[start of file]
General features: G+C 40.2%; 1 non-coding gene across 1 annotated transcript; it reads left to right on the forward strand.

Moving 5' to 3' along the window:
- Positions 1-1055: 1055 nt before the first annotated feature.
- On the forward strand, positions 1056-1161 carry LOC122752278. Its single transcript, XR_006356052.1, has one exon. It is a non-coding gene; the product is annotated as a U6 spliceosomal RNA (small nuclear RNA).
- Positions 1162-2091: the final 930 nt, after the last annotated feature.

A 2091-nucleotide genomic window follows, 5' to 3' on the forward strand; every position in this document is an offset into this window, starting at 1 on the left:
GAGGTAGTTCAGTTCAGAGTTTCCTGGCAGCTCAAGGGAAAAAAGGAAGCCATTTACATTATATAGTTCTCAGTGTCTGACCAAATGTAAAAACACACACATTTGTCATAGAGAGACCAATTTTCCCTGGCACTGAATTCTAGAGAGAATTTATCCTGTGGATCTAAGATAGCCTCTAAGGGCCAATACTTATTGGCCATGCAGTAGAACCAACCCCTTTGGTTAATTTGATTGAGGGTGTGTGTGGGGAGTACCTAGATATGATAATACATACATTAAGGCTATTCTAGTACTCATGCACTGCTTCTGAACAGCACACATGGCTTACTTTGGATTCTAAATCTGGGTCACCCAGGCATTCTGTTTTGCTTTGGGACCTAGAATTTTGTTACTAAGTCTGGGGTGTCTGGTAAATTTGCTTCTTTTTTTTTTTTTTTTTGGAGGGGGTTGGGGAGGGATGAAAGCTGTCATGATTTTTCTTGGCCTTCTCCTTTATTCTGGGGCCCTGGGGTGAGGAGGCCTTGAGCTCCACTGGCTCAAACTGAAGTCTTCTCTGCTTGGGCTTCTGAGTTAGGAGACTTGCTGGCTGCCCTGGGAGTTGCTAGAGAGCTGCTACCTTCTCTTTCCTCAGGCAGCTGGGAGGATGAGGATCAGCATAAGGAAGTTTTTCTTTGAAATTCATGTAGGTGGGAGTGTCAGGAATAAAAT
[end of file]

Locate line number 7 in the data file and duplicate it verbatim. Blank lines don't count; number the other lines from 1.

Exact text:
GAGGTAGTTCAGTTCAGAGTTTCCTGGCAGCTCAAGGGAAAAAAGGAAGCCATTTACATTATATAGTTCTCAGTGTCTGACCAAATGTAAAAACACACACATTTGTCATAGAGAGACCAATTTTCCCTGGCACTGAATTCTAGAGAGAATTTATCCTGTGGATCTAAGATAGCCTCTAAGGGCCAATACTTATTGGCCATGCAGTAGAACCAACCCCTTTGGTTAATTTGATTGAGGGTGTGTGTGGGGAGTACCTAGATATGATAATACATACATTAAGGCTATTCTAGTACTCATGCACTGCTTCTGAACAGCACACATGGCTTACTTTGGATTCTAAATCTGGGTCACCCAGGCATTCTGTTTTGCTTTGGGACCTAGAATTTTGTTACTAAGTCTGGGGTGTCTGGTAAATTTGCTTCTTTTTTTTTTTTTTTTTGGAGGGGGTTGGGGAGGGATGAAAGCTGTCATGATTTTTCTTGGCCTTCTCCTTTATTCTGGGGCCCTGGGGTGAGGAGGCCTTGAGCTCCACTGGCTCAAACTGAAGTCTTCTCTGCTTGGGCTTCTGAGTTAGGAGACTTGCTGGCTGCCCTGGGAGTTGCTAGAGAGCTGCTACCTTCTCTTTCCTCAGGCAGCTGGGAGGATGAGGATCAGCATAAGGAAGTTTTTCTTTGAAATTCATGTAGGTGGGAGTGTCAGGAATAAAAT